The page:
12th District Senator Brad Hawkins gave an update Monday on the status of several education bills he has introduced in Olympia this session.  The legislature is about one third through the 105 day session and the first cut-off date for bills is Friday, Feb. 17th

Hawkins SB 5505, aimed at addressing learning loss by expanding the school year

Hawkins serves on the K-12 Education Committee and has proposed a response to the learning loss by students that occurred as a result of the COVID pandemic.  Take advantage of surplus revenues and add five extra state funded days to the school year.   Hawkins bill also encourages school districts to apportion those proposed 185 instruction days over a longer period of time. Rather than a roughly nine and a half month calendar, school districts could incorporate a shorter summer break. "There would be less learning loss that occurs every summer due to this summer slide."

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Hawkins says teachers have told him some kids are two to four years behind grade level as a result of COVID and other issues. "So we really do have to think differently about our education system, our system is is very inefficient. We start the process, we stop and then we restart again and we spend almost all of September re teaching"  Hawkins points to the fact that most industrialized countries don't take a two and a half or three month break every year. Hawkins says the real solution to learning loss and to compete with other countries would be to fund around 200 days.  To go from 180 to 200 day school calendars is too much of a financial leap for the state of Washington in Sen. Hawkins estimation.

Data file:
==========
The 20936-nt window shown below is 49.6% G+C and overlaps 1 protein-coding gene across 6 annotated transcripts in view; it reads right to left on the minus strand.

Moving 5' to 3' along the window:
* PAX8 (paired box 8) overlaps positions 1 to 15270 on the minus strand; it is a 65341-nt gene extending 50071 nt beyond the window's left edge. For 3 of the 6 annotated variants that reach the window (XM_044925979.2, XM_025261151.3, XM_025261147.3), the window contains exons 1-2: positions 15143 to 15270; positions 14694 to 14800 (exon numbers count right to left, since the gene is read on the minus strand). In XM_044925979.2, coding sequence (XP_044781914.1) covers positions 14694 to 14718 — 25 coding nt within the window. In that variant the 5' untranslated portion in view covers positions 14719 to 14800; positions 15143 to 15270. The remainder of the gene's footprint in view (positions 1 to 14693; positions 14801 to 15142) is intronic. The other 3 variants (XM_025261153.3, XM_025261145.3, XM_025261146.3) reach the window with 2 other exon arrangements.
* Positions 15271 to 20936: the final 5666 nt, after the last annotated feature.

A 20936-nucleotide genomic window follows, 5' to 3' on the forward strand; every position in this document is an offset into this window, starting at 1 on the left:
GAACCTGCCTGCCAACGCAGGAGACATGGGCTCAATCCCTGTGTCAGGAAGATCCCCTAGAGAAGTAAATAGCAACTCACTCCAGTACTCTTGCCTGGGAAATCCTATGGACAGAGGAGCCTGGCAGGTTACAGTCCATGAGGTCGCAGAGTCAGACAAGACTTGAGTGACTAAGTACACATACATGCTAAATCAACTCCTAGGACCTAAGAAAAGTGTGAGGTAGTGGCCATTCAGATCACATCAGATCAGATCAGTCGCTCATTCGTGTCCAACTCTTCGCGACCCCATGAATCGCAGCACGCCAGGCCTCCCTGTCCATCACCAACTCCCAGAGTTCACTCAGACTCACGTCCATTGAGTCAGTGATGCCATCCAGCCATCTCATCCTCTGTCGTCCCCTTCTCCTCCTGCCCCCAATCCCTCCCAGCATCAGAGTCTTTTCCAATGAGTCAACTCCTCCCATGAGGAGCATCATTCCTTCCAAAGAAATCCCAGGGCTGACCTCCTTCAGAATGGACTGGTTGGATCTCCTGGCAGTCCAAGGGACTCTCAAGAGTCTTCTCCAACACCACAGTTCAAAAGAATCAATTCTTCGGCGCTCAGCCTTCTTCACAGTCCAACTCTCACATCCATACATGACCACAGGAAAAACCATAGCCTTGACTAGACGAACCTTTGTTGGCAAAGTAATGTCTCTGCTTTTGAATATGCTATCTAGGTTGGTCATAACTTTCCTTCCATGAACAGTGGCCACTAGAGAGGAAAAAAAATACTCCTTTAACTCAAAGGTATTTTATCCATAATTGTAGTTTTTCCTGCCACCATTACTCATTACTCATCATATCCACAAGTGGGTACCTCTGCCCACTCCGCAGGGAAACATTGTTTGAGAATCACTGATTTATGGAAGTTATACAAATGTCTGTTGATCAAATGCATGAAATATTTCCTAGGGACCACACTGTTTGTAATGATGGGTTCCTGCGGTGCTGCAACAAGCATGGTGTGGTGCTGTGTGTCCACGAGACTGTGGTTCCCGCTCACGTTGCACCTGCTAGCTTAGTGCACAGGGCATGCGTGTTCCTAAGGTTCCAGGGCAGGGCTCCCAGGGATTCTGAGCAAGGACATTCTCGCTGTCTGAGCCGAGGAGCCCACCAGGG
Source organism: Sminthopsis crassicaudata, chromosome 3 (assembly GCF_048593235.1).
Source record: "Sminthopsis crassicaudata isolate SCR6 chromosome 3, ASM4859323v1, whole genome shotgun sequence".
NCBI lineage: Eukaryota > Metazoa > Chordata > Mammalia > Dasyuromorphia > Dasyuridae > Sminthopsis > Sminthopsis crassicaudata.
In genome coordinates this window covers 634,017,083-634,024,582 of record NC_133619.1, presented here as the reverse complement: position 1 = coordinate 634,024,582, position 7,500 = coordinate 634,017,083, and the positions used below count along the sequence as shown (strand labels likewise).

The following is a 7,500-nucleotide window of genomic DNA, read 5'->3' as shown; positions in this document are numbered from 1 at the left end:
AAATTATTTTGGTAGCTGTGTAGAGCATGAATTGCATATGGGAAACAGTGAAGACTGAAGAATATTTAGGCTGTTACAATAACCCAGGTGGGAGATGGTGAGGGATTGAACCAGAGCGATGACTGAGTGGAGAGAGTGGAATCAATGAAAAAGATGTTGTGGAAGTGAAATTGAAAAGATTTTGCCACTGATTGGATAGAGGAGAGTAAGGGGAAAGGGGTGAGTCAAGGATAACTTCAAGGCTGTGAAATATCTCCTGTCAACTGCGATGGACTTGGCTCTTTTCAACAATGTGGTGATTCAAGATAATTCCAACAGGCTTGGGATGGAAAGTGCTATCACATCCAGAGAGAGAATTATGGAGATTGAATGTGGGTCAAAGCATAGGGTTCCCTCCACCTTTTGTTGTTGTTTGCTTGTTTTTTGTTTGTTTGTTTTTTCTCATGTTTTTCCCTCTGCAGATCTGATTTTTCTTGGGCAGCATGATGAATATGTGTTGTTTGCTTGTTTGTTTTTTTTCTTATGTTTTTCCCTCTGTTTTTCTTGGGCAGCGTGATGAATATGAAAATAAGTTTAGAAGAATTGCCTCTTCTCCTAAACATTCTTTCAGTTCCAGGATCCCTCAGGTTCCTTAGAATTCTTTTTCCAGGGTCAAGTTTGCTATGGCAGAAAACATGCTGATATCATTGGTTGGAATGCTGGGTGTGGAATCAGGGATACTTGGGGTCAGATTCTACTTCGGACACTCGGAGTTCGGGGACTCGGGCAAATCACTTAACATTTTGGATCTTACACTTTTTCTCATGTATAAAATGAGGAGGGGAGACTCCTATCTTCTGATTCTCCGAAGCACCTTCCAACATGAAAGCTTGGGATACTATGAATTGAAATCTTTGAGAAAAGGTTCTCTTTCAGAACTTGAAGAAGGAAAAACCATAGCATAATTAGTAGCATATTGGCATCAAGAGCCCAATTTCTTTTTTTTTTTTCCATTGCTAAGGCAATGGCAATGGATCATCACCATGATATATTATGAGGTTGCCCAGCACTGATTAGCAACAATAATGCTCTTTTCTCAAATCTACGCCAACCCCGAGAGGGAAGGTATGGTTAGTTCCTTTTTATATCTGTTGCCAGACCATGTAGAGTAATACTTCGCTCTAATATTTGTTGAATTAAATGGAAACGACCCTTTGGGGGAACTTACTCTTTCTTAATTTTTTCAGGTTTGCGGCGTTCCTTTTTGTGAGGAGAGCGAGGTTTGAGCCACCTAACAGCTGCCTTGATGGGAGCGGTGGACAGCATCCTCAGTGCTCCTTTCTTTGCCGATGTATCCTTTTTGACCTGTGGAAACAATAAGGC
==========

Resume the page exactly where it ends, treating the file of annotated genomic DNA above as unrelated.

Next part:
Hawkins has sponsored Senate Bill 5670--Running Start online classes starting in 10th grade.

In addition to Hawkins K 12 education committee assignment assignment, he serves on the Senate Higher Education Committee. Running start programs allow juniors and seniors to earn college credit and some students graduate from High School and Wenatchee Valley College at the same time.   Hawkins bill would modernize the program that has been around 30 years.  With the increase in online courses because of the COVID pandemic, Hawkins bill proposal allows 10th graders to participate in one Running Start class per quarter.  "I consider it a walking start to running start. And I think it will help some students dabble in higher education.  Hawkins considers SB5670 could serve as a pilot program to modernize a popular option with many students.  He is hopeful the bill will be approved in the Higher Education Committee this Wednesday.

Another education related bill Hawkins is watching would allow parents more access to classroom materials. "There is so much is happening in the school system these days parents may not be able to always follow everything as close as closely as they want to, and they want to have access to what's happening, the ability to opt out of things."

Hawkins says the bill got a good hearing and there was a lot of support however, Hawkins is doubtful as to its future.  "I don't believe that democratic committee chair, Senator Lisa Wellman is going to move that bill through (committee) That bill is sort of in the same holding pattern as my learning loss,  expanding the school year bill." Hawkins said.



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